The AP reports that inflation has risen 5.4 percent from a year ago — unexpectedly. (Where have we heard that before?) Here are the first four paragraphs of the AP story:
Another surge in consumer prices in September sent inflation to 5.4% from a year ago, matching the highest such rate since 2008 as tangled global supply lines continue to create havoc.
Consumer prices rose 0.4% in September from August as supply chain disruptions kept many goods scarce. The costs of new cars, food, gas, and restaurant meals all jumped.
The annual increase in the consumer price index matched readings in June and July as the highest in 13 years, the Labor Department said Wednesday. Excluding the volatile food and energy categories, core inflation rose 0.2% in September and 4% compared with a year ago. Core prices hit a three-decade high of 4.5% in June.
The unexpected burst of inflation this year reflects sharply higher prices for food and energy, but also new and used cars, hotel rooms, clothing, and furniture, among other goods and services. COVID-19 has shut down factories in Asia and slowed U.S. port operations, leaving container ships anchored at sea and consumers and businesses paying more for goods that don’t arrive for months.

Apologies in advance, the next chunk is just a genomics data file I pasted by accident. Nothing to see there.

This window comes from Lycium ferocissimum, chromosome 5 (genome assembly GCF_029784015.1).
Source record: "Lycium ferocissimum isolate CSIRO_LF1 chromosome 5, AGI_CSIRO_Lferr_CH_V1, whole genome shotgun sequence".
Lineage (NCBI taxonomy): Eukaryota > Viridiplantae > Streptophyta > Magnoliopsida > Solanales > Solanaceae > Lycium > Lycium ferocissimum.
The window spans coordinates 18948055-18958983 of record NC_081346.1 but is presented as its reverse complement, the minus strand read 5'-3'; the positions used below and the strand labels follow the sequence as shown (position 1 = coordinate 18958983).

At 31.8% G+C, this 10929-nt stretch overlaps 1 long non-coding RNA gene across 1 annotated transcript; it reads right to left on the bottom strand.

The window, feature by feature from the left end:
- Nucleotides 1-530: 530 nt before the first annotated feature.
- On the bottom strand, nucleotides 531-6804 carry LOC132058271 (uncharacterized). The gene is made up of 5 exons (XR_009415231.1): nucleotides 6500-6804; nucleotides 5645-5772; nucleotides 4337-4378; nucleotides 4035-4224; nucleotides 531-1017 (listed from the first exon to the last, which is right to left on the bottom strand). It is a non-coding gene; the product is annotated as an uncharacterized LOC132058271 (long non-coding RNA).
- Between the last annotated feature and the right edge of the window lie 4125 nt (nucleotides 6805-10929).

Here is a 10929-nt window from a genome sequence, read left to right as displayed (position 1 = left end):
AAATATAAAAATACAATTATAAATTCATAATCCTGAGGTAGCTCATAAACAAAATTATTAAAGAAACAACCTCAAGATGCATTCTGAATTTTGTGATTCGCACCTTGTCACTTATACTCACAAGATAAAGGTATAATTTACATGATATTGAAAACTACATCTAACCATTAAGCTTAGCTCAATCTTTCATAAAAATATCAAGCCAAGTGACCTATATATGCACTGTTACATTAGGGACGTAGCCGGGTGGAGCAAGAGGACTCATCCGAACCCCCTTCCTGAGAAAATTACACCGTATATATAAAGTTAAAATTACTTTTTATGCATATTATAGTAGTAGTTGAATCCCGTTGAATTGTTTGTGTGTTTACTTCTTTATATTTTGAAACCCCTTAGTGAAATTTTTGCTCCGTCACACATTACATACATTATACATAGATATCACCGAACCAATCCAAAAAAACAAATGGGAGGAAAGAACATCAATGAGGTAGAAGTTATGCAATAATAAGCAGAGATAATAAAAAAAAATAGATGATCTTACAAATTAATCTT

I’m not big on predictions, but I predict that there will be more where this came from — unexpectedly. However, that’s not quite the way the Federal Reserve foresees it:
Chair Jerome Powell has repeatedly said that the price gains should “abate” next year, bringing inflation closer to the target [i.e., 2 percent].
Fed Vice Chair Richard Clarida echoed that view in remarks Tuesday.
“The unwelcome surge in inflation this year, once these relative price adjustments are complete and bottlenecks have unclogged, will in the end prove to be largely transitory,” he said.
Raphael Bostic, president of the Atlanta Federal Reserve, joked Tuesday in separate remarks that “transitory” is now seen as the equivalent of a curse word at the Atlanta Fed. Bostic said that the price spikes mostly reflect the pandemic’s impact on supply chains and added they should eventually fade, but it will likely take longer than many Fed officials initially expected.
Bostic has quite the sense of humor. I hope someone will tell him it’s not funny. When it comes to the use of the adjective “transitory” to describe rising inflation, perhaps they can draw on Alfred Kahn’s creative Carter-era approach to inflation and refer to it as “ripening” (as in “banana”).
One more point. With the prospect of the Democrats’ BBB spending orgy in view — in the words of the song, we’ve only just begun.